Life in Baltimore: Enjoying the retirement lifestyle, Part I

Brenda Bowe Johnson | 9/11/2015, 9 a.m.
As many people contemplate retirement there are many things to consider before making the move. After financial assessment and planning, ...
Retirees Russell Jolivet and Ernestine Jones-Jolivet (Courtesy Photo)

As many people contemplate retirement there are many things to consider before making the move. After financial assessment and planning, the next question is "What will I do?"

You want to have an enjoyable life after working all those years. You have progressed to a stage in life where you have time to do whatever you want. No longer do you need to worry with raising a family, or running a business, working for a boss, or any other obligation that kept you from doing the things you wanted to do as a younger adult.

Retirement should be a time to reinvent yourself, and to engage in travel and activities you enjoy. Now you need something that will keep your retirement age jumping and hopping. The first step is making sure you are healthy enough to enjoy your free time. An active life also means finding people that you enjoy being with. Try something that you always wanted to do but did not have the time, money or courage to do.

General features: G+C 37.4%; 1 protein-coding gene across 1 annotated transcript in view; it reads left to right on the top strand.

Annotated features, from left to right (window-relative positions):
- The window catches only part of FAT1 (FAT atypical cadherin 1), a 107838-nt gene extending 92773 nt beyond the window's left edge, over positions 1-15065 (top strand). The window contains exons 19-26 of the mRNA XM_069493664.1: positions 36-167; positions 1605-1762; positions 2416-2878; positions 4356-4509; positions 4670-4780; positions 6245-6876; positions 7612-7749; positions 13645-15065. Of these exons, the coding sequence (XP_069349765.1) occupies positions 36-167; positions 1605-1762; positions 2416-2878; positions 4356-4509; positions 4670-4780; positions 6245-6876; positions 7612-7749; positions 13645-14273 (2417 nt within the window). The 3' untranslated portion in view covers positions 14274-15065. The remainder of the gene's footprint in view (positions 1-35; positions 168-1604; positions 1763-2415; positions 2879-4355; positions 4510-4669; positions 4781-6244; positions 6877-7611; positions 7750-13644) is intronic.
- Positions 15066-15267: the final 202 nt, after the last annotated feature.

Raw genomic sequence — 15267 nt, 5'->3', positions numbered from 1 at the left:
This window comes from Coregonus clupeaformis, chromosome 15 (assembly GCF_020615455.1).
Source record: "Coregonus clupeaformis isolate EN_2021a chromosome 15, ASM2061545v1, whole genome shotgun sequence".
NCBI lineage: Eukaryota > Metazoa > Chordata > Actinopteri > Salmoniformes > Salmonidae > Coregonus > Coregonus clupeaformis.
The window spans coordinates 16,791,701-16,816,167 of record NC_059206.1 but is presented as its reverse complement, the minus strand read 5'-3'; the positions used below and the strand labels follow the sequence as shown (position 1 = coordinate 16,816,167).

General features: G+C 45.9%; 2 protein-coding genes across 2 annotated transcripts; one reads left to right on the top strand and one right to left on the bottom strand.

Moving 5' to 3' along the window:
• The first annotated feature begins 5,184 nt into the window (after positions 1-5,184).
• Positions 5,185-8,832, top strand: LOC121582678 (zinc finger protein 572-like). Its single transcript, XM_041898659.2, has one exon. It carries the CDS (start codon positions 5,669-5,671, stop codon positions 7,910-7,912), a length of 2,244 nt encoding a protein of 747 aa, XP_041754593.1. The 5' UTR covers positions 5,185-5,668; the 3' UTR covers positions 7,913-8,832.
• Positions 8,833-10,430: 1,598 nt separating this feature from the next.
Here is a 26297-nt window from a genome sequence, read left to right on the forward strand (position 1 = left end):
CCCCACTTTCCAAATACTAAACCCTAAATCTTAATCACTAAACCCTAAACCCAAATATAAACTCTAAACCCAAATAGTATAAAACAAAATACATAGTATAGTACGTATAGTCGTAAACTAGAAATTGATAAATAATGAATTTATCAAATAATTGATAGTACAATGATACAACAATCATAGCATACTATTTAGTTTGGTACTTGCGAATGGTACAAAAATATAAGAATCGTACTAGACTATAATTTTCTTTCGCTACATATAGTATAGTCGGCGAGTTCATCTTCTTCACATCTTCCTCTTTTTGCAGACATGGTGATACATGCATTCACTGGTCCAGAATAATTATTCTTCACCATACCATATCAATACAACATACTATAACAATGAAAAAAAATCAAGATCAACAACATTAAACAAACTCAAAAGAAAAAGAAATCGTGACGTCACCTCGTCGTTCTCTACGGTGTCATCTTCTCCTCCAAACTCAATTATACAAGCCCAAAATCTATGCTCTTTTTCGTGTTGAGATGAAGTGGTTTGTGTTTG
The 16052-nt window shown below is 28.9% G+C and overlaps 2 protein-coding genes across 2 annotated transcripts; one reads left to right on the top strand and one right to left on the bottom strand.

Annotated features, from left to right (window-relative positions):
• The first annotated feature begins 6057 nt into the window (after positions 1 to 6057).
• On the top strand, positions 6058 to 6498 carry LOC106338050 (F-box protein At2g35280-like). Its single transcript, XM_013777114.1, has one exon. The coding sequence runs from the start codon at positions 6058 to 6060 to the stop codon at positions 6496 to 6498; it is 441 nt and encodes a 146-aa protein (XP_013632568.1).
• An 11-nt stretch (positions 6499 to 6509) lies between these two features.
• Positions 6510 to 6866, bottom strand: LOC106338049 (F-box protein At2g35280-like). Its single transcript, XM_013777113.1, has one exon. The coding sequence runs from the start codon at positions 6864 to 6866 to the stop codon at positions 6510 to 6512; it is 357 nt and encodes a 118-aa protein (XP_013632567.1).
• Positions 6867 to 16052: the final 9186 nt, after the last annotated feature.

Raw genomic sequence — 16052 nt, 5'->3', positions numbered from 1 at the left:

Six ways to transition into an enjoyable retirement lifestyle are:

•Stay active: Trade inactive time for active time by walking, or exercising regularly. Maybe join a dance class. Do a weekly physical activity to improve blood circulation and release endorphins.

•Learn something new: Don’t stop learning— the options are endless. Enroll in a class, learn a language, read your way through a book list, join a book club, learn a new skill.

•Stay social: See old friends, volunteer service to an organization, spend time with family, engage in activities at the senior center, focus on a new career, and join people you like for lunch or dinner.

•Spend time with young people: Volunteer at a school, be a mentor, coach a team, or teach in a continuing education program at college or university.

•Travel: Go on a road trip with friends or travel overseas to another country.

•Join a cause: Join an organization that you believe in.

The retirees who are highlighted in this article represent examples of leading an enjoyable lifestyle. Though their activities vary, their ideals are basically the same, that is, being active, being grateful and giving to the community through volunteering.

Russell Jolivet is an avid golfer who retired eleven years ago as chief of Human Resources at the Enoch Pratt Free Library. He recommends having a hobby that you can participate in at least three days a week and set time to volunteer. Russell works part time at the Forest Park Municipal Golf Course, plays golf and volunteers his skills at the University of Maryland Rehabilitation Hospital teaching golf skills to former patients to facilitate their recovery. He and his wife, Ernestine have traveled extensively.

When asked how she spends her time, Ernestine Jones-Jolivet, a retired master teacher said, "Enjoying life, thanking God for each new day and spending quality time with my two beautiful granddaughters who are in middle school."

Ernestine considers herself a health advocate since the death of her mother from Alzheimer's disease and her father from vascular dementia.